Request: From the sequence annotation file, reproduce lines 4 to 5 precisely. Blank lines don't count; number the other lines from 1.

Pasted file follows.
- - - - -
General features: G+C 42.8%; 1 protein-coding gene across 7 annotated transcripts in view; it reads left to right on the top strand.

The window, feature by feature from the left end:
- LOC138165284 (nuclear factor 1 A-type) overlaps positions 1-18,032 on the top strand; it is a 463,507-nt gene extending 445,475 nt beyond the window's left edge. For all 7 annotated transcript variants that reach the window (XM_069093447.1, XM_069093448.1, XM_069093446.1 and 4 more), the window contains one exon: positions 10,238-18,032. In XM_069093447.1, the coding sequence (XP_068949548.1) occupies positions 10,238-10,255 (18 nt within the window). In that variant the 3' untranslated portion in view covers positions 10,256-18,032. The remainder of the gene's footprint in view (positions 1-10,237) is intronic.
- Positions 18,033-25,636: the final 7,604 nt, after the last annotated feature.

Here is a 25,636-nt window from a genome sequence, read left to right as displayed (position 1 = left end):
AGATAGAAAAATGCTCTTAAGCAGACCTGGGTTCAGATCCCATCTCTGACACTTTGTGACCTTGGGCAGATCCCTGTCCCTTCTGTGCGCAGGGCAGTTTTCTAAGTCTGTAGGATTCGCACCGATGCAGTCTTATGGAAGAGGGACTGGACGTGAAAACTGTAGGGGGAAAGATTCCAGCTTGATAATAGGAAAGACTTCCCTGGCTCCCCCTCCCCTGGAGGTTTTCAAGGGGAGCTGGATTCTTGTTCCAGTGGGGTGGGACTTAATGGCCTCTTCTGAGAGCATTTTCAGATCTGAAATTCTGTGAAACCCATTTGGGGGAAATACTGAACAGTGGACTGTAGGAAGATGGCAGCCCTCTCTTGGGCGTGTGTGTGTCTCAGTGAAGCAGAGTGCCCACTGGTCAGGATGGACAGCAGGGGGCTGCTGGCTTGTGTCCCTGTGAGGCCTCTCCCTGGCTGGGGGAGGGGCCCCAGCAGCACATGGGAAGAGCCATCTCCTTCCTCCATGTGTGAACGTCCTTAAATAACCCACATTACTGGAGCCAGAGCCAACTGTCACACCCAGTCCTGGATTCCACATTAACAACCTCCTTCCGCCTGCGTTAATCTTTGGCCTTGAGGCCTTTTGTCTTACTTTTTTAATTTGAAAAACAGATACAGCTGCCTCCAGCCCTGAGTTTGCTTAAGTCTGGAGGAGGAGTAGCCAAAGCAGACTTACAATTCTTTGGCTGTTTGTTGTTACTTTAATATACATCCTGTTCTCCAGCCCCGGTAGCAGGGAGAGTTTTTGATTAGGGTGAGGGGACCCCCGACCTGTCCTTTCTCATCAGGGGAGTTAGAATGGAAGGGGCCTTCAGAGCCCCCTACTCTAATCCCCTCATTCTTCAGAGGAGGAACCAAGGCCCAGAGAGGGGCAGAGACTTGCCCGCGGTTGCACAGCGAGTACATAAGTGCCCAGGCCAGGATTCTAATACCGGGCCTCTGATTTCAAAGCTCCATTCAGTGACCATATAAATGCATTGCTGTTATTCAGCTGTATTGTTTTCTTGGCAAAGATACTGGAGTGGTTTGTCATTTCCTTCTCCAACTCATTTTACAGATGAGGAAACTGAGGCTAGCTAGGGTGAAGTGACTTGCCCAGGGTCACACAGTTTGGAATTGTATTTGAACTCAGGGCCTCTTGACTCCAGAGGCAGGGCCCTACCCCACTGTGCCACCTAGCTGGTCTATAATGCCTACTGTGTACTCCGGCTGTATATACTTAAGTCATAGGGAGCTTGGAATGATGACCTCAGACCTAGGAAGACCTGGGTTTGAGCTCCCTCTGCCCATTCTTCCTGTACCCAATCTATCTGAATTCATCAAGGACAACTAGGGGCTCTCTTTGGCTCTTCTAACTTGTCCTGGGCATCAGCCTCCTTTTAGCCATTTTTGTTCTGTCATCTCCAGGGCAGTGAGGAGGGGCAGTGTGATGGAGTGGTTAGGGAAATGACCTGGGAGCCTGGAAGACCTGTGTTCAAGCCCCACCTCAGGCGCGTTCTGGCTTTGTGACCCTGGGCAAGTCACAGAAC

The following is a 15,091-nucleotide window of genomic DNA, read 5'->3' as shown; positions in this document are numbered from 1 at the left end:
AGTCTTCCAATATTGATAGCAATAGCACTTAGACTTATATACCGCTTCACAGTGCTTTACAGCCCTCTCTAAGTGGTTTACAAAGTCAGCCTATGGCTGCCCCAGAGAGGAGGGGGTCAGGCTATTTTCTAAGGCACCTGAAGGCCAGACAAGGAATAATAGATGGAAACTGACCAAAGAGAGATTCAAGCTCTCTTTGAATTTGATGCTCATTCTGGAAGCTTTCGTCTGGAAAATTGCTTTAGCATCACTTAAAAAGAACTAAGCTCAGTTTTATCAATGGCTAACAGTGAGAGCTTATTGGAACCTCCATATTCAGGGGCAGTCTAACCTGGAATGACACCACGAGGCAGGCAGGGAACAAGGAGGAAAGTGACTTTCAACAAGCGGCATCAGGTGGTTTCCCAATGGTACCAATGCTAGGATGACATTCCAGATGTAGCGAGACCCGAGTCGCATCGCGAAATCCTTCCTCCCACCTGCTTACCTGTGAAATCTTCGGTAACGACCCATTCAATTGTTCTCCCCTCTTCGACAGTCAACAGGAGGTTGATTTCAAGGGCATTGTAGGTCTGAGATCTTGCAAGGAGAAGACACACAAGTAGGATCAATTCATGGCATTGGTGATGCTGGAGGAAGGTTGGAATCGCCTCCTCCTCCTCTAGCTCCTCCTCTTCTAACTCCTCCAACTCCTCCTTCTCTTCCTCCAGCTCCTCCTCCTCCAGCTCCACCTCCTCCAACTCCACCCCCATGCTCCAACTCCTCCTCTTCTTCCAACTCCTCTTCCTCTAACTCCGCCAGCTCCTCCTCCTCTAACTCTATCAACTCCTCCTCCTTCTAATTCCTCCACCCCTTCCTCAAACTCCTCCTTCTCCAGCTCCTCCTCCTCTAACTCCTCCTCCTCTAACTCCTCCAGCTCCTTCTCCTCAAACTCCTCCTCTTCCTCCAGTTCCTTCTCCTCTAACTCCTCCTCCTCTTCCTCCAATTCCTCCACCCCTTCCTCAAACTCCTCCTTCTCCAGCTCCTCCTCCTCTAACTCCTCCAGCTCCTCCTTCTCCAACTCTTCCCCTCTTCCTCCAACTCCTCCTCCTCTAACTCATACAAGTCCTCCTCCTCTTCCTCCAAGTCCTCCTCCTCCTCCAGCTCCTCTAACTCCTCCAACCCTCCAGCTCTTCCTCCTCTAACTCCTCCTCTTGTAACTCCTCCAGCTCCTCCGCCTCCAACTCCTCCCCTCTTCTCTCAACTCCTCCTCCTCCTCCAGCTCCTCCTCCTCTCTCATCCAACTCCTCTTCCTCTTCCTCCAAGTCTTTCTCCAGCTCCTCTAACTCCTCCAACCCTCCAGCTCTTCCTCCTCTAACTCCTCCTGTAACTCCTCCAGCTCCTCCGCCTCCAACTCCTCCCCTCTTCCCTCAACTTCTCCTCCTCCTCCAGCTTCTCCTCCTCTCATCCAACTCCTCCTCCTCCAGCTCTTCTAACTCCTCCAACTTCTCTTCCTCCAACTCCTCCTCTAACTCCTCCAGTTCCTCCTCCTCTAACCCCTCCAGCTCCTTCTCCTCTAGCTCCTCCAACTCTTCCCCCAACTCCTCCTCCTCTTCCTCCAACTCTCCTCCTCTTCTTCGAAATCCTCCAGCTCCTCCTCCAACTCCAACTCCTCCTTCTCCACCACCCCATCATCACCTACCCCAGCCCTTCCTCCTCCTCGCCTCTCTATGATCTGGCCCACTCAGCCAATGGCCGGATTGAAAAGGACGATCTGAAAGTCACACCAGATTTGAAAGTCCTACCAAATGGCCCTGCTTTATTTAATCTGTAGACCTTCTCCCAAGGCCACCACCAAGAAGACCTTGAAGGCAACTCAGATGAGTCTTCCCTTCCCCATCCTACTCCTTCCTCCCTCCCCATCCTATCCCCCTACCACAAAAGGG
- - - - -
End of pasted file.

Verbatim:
- Positions 18,033-25,636: the final 7,604 nt, after the last annotated feature.

Here is a 25,636-nt window from a genome sequence, read left to right as displayed (position 1 = left end):